A 19th century journalist called Colonel James Clark “the noblest of them all.” Grace Greenwood, the colonel’s great-niece and a well-known and highly respected journalist, wrote “Reminiscences of Lebanon” and various versions appeared in a popular national weekly magazine and the Hartford Daily Courant in 1869. She believed that Clark’s gallant contributions during the American Revolution had not received due recognition and that “his story was overshadowed by the fame of other notable patriots from Lebanon”, so she wrote: “Another revolutionary worthy of Lebanon was Colonel James Clark, in some respects, the ‘noblest Roman of them all’, though he never attained to great honor or high position…”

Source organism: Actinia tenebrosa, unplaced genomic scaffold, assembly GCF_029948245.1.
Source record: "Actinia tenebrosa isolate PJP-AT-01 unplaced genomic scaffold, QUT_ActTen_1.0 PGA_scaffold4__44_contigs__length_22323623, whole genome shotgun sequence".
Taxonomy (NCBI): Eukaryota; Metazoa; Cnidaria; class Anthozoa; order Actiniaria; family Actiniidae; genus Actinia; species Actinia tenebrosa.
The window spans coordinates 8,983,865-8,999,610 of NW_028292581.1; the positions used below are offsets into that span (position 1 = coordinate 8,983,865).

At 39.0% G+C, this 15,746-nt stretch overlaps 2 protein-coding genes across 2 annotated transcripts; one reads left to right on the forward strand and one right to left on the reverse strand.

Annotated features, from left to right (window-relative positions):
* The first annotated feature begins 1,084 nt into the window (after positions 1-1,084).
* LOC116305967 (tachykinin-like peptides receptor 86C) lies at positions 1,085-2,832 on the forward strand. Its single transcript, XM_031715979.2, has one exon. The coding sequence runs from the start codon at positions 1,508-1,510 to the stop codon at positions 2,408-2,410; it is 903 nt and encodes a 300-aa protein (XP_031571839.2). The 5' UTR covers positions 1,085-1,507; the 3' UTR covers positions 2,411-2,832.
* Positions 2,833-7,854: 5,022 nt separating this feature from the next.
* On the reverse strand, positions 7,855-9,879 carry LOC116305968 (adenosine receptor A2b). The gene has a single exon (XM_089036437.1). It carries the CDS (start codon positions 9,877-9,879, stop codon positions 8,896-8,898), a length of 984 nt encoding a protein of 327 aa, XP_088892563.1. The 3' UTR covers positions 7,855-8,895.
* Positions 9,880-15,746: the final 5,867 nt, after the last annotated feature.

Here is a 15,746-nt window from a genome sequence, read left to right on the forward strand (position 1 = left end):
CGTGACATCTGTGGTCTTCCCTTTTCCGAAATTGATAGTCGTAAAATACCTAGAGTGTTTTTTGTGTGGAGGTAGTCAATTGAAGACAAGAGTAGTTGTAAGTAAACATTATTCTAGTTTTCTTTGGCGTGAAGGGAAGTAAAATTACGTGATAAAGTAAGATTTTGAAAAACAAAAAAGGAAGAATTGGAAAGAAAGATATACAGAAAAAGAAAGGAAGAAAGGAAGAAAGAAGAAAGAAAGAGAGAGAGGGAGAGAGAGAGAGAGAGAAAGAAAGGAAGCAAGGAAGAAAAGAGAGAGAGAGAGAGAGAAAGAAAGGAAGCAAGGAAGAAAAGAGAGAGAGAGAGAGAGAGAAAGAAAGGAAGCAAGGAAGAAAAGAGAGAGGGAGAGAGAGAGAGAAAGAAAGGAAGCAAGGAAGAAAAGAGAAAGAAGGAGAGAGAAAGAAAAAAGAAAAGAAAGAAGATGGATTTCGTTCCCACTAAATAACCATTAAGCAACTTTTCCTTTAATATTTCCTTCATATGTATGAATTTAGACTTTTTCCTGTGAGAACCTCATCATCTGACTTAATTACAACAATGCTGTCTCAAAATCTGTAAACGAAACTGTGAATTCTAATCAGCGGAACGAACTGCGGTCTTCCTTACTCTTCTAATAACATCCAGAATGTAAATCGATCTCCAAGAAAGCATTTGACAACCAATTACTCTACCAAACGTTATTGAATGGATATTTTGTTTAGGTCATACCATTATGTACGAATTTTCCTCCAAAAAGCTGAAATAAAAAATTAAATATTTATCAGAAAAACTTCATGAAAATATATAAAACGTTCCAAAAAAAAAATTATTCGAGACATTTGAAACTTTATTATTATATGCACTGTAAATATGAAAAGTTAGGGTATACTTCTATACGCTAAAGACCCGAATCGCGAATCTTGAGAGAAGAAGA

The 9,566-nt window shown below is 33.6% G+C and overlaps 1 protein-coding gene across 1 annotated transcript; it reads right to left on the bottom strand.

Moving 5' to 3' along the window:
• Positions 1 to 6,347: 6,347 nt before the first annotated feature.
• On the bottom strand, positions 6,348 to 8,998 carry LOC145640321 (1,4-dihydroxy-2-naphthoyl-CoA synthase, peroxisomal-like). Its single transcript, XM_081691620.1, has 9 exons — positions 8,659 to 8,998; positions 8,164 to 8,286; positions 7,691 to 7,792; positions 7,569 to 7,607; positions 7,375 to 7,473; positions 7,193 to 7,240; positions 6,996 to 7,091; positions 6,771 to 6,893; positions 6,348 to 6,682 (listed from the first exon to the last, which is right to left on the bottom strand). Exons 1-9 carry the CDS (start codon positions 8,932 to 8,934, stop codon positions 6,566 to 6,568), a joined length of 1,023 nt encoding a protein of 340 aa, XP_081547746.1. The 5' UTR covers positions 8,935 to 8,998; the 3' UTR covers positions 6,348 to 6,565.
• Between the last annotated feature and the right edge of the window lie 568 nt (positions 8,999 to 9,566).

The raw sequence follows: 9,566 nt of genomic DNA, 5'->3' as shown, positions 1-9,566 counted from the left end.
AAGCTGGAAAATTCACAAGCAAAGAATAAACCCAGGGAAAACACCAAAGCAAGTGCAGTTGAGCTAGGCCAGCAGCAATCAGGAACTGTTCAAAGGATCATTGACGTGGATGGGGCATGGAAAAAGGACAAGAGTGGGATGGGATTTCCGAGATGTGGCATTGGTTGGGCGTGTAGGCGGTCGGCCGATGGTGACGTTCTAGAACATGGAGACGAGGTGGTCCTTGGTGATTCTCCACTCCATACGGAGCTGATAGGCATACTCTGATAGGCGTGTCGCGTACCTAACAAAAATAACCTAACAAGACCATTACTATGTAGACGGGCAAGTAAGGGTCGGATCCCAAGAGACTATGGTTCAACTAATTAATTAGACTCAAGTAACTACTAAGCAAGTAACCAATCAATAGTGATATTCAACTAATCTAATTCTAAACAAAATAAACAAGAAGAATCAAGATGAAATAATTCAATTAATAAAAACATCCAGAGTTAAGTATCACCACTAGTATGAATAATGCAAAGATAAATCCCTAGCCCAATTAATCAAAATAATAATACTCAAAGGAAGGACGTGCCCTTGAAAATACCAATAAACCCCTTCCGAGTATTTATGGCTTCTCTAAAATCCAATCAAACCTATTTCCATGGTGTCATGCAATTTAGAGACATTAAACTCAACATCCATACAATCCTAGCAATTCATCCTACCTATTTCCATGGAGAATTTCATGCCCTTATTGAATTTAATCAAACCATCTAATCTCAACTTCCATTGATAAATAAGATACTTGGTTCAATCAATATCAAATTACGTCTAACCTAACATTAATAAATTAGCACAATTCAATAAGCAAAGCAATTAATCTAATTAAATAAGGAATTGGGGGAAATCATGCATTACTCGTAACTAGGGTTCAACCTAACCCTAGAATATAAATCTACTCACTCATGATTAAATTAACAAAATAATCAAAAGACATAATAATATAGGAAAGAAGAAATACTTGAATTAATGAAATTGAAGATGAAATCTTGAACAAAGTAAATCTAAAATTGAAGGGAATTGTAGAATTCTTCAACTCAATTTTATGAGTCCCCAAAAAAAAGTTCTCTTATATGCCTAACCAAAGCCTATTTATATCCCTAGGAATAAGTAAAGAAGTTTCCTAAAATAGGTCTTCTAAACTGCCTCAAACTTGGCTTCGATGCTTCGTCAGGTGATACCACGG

In 1902, Mary Clarke Huntington, another descendent of James Clark, presented a paper to the New London County Historical Society entitled “Colonel Clark of Lebanon.” She published a touching and tragic story about Clark as he returned home from a military campaign. She wrote: “As he rode into Lebanon on his white warhorse that he retained for so many years afterward, he saw a funeral procession winding into the Old Cemetery, and while he was so glad in his return, anticipating the welcome of wife and children at the old homestead, his heart went out the more readily to such townsfolk as has met with loss. It was long since he had heard from home – for the usual slow methods of communication were often interrupted in those times of war – and wondering whom death had taken, he turned his horse and rode after the procession. He heard the ‘dust to dust and ashes to ashes!’ Then as he saw that it was his wife who knelt weeping beside the grave of their little daughters. Other tragedies beset Clark and his wife during the war including the drowning in a well of their two-year old son. Yet he still fought on.”